FORDVILLE, N.D. -- Ears pricked toward the sounds of Wanda Morstad’s tractor and feed wagon rumbling toward them, black cows, save for the white ring of frost around their muzzles, ambled off of their beds of straw and down the snow-covered hill to their feed bunks in a pasture near Fordville.
As Morstad steered the tractor pulling the wagon down the line of feed bunks, filling them with a sweet, yeasty-smelling blend of chopped straw, wet distillers dried grain, sugar beet pulp and sugar beet tailings, the cows buried their noses in the troughs. Puffs of white billowed from their nostrils when the exhaled breath met the minus 15-degree air.
At the top of the hill, Wanda Morstad's husband, Randy Morstad, filled feed bunks with large round bales of grass hay while Nick Johnson bedded down the cows’ shelter with wheat straw. Then, it was back a mile to the farmyard for the Morstads and Johnson, where they loaded up more feed and bedding for their collective 400 head of cattle. The Morstads own 320 and Johnson, 80.
On frigid winter days like this one, the amount of feed needed to fuel the cattle increases, Randy Morstad said, on Thursday, Jan. 16.
“We’ll feed them at least 10% more,” he said. “If it stays like this, we’ll bump it up even more.”
Amping up the amount of feed helps keep the cows warm. In fact, on Thursday, the cows seemed oblivious to the cold as they alternately dove their muzzles into the feed troughs, raised them to chew the feed and curiously studied the strangers talking to their owners.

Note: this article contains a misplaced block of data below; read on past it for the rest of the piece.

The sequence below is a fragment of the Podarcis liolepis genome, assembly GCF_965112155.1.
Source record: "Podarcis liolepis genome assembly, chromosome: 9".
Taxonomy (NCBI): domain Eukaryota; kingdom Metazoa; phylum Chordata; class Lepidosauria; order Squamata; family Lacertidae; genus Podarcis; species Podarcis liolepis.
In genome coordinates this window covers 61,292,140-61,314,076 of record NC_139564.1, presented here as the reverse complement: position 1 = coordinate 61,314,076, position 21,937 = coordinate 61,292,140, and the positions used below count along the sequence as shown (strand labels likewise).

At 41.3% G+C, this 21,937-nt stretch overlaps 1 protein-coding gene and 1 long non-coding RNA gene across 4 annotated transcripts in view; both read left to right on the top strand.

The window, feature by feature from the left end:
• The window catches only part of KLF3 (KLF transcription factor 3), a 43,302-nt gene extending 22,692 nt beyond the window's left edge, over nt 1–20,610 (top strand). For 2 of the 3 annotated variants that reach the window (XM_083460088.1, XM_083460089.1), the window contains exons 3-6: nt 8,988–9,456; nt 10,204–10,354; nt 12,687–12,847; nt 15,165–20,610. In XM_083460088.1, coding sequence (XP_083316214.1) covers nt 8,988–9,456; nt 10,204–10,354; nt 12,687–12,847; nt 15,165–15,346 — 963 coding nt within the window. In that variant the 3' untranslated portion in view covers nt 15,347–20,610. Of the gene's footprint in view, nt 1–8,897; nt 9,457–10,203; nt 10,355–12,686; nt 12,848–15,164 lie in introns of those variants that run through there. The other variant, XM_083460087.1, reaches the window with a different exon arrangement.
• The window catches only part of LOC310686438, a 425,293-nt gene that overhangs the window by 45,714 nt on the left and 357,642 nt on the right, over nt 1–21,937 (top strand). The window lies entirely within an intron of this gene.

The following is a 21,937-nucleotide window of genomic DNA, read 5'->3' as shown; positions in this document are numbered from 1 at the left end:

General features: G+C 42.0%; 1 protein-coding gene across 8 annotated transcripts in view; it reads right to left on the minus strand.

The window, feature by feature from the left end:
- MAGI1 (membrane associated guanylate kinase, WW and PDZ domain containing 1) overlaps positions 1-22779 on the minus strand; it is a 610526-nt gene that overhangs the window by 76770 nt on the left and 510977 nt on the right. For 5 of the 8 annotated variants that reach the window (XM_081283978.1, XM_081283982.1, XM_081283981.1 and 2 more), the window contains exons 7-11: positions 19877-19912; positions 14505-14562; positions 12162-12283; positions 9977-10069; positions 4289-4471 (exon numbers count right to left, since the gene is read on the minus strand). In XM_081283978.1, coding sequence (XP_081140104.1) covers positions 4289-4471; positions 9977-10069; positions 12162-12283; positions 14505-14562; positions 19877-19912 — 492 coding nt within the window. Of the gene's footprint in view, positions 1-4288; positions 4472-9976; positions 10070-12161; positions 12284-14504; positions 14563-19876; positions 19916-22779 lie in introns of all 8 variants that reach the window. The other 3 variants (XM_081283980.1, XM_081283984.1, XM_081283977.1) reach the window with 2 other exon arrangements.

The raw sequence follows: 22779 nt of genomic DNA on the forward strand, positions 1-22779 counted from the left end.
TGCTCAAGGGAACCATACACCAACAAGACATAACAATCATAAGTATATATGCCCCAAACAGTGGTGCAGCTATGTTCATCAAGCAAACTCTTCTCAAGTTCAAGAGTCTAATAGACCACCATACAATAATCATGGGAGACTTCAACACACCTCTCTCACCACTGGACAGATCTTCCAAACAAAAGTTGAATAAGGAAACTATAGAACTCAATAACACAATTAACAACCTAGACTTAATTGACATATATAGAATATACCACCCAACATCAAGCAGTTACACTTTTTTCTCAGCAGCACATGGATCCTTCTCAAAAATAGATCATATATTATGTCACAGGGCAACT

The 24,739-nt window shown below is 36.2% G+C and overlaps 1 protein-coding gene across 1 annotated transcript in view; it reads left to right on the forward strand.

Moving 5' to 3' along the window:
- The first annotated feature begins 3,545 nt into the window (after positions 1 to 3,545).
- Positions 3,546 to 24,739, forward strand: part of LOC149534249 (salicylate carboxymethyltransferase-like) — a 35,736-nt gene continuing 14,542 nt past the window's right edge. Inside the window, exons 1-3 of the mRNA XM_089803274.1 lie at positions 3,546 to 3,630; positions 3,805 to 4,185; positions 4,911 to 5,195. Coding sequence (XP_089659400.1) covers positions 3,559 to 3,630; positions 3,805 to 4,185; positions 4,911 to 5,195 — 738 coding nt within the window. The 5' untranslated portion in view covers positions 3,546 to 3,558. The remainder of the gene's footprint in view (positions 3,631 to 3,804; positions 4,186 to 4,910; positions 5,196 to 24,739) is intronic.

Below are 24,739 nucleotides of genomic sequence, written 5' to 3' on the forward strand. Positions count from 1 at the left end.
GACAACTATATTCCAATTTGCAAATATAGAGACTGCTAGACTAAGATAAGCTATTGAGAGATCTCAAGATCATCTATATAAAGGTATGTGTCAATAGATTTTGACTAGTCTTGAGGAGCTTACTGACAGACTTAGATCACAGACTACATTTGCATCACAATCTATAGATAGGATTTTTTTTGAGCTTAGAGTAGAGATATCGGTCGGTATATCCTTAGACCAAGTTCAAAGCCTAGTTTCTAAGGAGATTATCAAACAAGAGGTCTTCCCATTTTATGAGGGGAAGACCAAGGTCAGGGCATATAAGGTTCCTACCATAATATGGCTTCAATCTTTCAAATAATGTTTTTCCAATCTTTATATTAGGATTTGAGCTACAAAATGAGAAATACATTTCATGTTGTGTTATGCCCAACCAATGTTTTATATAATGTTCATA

Besides increasing their feed, another key to helping the cattle herd weather the subzero temperatures is to make sure the animals are healthy and fit before the cold sets in, Morstad said.
“In this cold, you can’t put weight on them,” Morstad said. “If you have thin cows, you’re in trouble.”
In a couple of months, the cows will be calving, another reason they need to be well-fed and in good condition.
“Our due date is March 23,” Morstad said.
The Morstads and Johnson used to calve in January, but over the years gradually moved it to spring.
“The older I get, the later I calve,” Morstad said, with a laugh.
This is his 40th year raising cattle. He showed cattle in 4-H when he was a youth, and at age 15 bought a cow and had her bred.
“I always liked cattle,” Morstad said.
Owning cattle also makes good economic sense and over the years, the Morstads increased their herd.
During the growing season, the Morstads grow small grains, and raising cattle is a way to diversify the farm into a year-round farming operation, he said.
“It utilizes my time in the off-season. It beats going to town and getting a job,” Morstad said.
Wanda Morstad, a veterinary technician, and Johnson handle herd health, vaccinating and pregnancy testing the cows.
All three owners typically feed the cattle, which helps reduce the amount of time it takes.
“We usually feed the cows first, then we feed the heifers, then the older cows, then the bulls," said Randy Morstad, noting that it is gratifying to know the cattle are well-cared for and aren't suffering from the cold.
“They’re comfortable and content. I take pride in having them in good shape,” Morstad said.
No matter the season, though, he enjoys taking care of the herd.
“I like all aspects of it. Seeing the news ones born. I like haying. Being outside," he said.